The government shutdown has impacted many across the country, beyond those employed by the government. In many ways, it is highlighting just how many things require government involvement. Homebuyers are among the many impacted. We thought it would be helpful to look at how the government shutdown impacts Massachusetts home closings.
Government Insured Mortgages
FHA, VA, and USDA loans are insured by the US government. Although mortgage lenders issue and close the loans, the mortgage insurance component of the loan involves the government. Currently, loan applications for single family home purchases are still being processed, but at a slower rate given limited government staff. Condo buyers, multi-family buyers and those looking to refinance are out of luck, as those loans are not being processed at the moment. Thus, the shutdown is delaying closings for some buyers and preventing others from being able to purchase a property at all.
Tax Return Verifications
For all types of loans, including government insured ones, verifying prior years’ tax returns is part of the mortgage approval process. With the government shutdown, lenders may have difficulty obtaining this information. This delays mortgage approvals and therefore delays home purchases and mortgage refinances.
The Domino Effect
If you’re lucky enough to not be using a government insured loan and to already have IRS tax transcripts for income verification, that doesn’t necessarily ensure an on-time closing. For instance, if you are selling your existing home to purchase a new one, the buyer of your home may encounter delays. Thus, you may not be able to sell and have funds for your next purchase. A delay with any home buyer can have a domino effect on one or more subsequent closings in the chain.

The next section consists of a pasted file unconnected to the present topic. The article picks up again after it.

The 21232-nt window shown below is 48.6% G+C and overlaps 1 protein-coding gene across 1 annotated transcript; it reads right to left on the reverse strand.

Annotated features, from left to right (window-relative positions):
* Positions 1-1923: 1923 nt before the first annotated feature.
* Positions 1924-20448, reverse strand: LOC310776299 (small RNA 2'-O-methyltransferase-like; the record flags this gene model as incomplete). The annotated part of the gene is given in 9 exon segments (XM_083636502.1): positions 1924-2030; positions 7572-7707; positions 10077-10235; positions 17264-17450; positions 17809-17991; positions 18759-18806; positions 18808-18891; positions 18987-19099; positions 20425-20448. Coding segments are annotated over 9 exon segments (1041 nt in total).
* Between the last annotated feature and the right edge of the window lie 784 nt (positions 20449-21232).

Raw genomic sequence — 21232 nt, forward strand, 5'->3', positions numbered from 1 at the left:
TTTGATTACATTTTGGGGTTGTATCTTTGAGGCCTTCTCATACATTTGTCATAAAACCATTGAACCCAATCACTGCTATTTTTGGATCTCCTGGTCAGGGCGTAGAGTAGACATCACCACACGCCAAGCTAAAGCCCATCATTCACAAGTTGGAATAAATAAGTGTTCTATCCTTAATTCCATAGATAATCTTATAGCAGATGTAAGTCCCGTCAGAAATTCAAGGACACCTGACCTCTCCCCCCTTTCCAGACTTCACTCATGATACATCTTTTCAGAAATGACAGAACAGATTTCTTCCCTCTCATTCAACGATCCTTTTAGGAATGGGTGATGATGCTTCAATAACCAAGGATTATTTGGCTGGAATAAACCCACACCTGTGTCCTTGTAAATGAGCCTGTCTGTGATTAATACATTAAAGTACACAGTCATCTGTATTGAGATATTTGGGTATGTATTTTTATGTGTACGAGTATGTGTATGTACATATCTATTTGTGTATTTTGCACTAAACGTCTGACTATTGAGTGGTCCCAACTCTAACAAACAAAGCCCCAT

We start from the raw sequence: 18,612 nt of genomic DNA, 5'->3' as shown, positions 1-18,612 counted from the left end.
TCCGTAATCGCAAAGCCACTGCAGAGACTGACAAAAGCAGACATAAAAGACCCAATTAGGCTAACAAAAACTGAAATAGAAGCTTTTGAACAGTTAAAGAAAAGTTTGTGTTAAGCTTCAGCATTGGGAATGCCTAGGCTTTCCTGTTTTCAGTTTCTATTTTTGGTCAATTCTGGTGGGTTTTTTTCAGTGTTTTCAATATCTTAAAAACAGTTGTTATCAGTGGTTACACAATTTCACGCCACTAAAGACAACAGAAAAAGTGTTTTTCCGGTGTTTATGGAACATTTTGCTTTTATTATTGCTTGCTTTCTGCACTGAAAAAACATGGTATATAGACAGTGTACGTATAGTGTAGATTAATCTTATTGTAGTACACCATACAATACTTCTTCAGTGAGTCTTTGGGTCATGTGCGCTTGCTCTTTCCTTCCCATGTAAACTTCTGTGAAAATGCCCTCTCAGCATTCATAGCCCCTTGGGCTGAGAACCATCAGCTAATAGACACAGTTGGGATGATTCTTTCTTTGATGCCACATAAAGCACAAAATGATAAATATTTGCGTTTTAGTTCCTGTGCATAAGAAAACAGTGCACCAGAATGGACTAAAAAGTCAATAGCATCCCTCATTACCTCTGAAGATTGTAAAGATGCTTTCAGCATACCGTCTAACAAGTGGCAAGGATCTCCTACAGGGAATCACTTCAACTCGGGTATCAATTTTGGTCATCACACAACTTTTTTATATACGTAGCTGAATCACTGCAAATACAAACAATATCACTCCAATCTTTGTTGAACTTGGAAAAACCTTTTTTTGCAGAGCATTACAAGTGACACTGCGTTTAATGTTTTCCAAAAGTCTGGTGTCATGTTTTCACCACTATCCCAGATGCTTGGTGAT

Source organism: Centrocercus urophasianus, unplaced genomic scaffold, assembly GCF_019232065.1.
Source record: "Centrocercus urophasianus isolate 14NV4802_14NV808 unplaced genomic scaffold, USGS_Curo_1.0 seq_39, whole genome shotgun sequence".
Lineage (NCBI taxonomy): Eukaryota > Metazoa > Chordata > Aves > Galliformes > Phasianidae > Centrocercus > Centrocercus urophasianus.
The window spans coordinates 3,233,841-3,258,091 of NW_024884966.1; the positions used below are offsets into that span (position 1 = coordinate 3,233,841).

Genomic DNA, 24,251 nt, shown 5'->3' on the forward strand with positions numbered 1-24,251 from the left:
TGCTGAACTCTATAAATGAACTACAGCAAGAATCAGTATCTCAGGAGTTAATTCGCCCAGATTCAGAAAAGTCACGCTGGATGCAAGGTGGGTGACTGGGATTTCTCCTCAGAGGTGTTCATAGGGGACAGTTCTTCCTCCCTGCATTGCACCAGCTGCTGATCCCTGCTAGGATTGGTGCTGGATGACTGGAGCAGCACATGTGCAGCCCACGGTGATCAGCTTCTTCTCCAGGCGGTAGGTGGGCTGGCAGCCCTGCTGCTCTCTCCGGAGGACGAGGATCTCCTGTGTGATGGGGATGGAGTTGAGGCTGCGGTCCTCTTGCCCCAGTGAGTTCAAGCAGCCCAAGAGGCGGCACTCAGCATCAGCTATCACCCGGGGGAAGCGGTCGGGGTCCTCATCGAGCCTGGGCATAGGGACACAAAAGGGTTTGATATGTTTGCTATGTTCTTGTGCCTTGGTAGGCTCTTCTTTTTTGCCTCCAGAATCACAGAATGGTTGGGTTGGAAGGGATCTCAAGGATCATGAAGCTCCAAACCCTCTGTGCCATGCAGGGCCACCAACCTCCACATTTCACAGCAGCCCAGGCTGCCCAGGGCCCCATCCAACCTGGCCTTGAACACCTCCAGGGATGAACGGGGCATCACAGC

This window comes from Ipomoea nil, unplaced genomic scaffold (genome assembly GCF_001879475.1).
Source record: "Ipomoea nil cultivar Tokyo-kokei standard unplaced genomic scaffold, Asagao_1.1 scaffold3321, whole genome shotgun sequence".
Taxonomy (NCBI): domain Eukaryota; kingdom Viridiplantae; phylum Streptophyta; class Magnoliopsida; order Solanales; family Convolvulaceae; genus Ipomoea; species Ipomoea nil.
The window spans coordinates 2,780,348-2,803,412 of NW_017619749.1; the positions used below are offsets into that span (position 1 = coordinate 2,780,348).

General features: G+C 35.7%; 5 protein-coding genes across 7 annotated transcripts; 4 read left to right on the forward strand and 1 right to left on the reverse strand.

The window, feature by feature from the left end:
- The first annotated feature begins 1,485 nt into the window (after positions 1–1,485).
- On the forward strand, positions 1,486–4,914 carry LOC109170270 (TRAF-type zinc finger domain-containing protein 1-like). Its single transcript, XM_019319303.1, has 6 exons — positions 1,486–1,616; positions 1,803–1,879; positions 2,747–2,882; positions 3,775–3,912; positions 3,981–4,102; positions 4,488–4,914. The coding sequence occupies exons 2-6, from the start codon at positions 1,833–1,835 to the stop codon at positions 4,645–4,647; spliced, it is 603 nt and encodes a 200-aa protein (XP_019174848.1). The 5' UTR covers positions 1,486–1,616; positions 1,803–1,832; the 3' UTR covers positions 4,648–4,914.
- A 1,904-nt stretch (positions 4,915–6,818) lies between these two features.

Additional Thoughts on How the Government Shutdown Impacts Massachusetts Home Closings
As you can see, there are several ways the government shutdown impacts Massachusetts home closings. This is in addition to the obvious difficulty of a government worker being unable to close on a home without proof of current income. Unfortunately, there may be little you can do to bypass some of these issues. Some closings will take place later than planned, some may have no planned date until the government re-opens, and others may simply fall apart in the meantime.
As emotional as it may be, buyers and sellers should remember that these issues are neither the fault of the other party nor the lender. Treating each other with respect and understanding in light of difficult circumstances is the least that we can do to cope with a situation that we have little control over.